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Old 03-30-2013, 07:41 AM   #391
Jick Magger
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Man, what a great trip! Your reports generally make me hungry too. Have you gained weight on this trip?
Rexbuck,

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Old 03-30-2013, 01:47 PM   #392
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Man, what a great trip! Your reports generally make me hungry too. Have you gained weight on this trip?
It has been a super time. You are right, most of the food is outstanding.

I don't know about the weight thing, thought I might stop at one of the truck scales and see how I am doing.
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Old 03-30-2013, 01:52 PM   #393
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Rexbuck,

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I'm ok with that stuff as long as I have access to some hot sauce to make it palatable and some beer for nutrition.
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Old 03-30-2013, 03:03 PM   #394
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Mar 12 Lake Titicaca

The main reason I came to Puno was to see Lake Titicaca and to see the floating houses of the Uros people.

Now, Lake Titicaca is a must see for anybody who went to school. Don’t you remember when you were 14 years old or so and some incredibly bored teacher was droning on about world geography and you’re in a daze thinking about __________ (fill in the blank with anything other than geography) when all of a sudden some spidy sense tells you the teacher just said . . . Titicaca. You are immediately jolted from your thoughts, trying desperately to (unsuccessfully) suppress a giggle that will quickly morph into uproarious laughter with the rest of the class. OK, enough. So, you can understand this has held some sort of fascination since childhood. Of course, some claim I’m still a child . . . .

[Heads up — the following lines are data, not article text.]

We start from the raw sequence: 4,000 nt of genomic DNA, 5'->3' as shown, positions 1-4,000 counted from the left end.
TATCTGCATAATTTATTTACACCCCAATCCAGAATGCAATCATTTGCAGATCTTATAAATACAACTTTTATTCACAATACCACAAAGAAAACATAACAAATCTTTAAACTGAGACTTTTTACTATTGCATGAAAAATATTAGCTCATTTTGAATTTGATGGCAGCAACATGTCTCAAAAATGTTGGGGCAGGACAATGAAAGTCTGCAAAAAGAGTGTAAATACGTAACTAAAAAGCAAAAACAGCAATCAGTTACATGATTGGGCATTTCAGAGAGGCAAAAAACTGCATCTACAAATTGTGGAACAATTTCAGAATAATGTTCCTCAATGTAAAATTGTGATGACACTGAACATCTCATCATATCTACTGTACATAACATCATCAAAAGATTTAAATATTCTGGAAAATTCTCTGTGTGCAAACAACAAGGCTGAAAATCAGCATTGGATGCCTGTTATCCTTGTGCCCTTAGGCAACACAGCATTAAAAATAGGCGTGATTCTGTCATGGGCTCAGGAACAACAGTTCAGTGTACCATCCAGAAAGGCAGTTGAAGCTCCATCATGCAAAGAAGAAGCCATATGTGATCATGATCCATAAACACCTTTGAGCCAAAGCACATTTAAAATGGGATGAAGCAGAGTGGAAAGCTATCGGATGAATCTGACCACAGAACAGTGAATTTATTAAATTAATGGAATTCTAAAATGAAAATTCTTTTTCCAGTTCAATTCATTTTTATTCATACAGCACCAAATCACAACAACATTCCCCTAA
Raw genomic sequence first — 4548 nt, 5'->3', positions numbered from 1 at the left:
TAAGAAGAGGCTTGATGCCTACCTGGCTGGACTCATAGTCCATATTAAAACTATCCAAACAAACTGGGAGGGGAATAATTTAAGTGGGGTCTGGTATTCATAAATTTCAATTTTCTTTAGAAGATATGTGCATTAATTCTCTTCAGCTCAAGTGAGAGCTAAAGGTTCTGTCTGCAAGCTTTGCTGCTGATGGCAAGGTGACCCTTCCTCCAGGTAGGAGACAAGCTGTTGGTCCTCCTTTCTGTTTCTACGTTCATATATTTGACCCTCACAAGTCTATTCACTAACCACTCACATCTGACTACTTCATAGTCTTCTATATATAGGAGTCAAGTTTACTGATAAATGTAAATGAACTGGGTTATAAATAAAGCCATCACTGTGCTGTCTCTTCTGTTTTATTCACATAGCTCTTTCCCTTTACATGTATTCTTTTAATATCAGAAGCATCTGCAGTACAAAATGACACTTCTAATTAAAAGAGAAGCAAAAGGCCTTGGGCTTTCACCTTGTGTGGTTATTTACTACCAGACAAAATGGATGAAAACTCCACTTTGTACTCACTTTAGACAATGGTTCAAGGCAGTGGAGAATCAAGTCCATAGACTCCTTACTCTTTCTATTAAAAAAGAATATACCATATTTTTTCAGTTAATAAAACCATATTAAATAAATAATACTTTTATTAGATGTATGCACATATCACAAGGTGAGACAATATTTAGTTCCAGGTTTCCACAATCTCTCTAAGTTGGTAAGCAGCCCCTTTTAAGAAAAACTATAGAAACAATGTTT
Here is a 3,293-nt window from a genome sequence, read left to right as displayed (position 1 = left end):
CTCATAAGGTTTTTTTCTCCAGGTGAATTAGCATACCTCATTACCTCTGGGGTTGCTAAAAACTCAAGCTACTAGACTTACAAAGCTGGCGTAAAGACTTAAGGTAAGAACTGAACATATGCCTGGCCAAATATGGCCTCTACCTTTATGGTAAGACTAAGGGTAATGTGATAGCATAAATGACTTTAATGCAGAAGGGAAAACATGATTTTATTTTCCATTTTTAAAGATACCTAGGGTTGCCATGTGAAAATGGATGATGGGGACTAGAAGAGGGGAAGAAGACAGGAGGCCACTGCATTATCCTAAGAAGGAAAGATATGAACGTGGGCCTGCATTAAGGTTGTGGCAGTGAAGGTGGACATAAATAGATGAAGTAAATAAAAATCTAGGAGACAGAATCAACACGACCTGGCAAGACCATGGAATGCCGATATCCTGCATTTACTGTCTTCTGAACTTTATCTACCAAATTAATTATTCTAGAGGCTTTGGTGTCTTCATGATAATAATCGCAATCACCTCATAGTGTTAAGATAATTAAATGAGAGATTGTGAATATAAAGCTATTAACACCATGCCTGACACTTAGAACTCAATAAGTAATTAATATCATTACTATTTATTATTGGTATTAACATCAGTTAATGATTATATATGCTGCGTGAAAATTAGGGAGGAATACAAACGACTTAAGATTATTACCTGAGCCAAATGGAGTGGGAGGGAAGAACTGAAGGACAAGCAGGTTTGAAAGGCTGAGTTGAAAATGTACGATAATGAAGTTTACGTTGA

Lake Titicaca is one of the highest lakes in the world at about 12,500 feet and is considered the highest navigable lake. It has the border between Peru and Bolivia running down the middle of it.

The Uros people are a pre-Incan race who are thought to have originated in the Amazon and who eventually moved to the edge of Lake Titicaca. When the Spanish arrived in 1534, in order to escape them the Uros looked for another, more secure place to live. They noticed chunks of reed roots floating on the water after a storm and came up with the idea of using the reeds to build floating islands to avoid the invading Spaniards.

There are roughly 75 islands in the community located off of Puno in the Northwest corner of Lake Titicaca. They are built by taking huge slabs of reed roots that are over a foot thick, tying a few slabs together then covering the whole thing with a few feet of dried reeds. They then anchor the island by securing it to stakes driven in the shallower waters. Every two weeks they have to add another layer of reeds on top. An island can last 25 – 30 years before the buoyant layer of roots poops out.

Looking across an expanse of reeds to the community





One of the islands





Our greeting party





Some small chunks of reed roots used for a demonstration of how the islands are built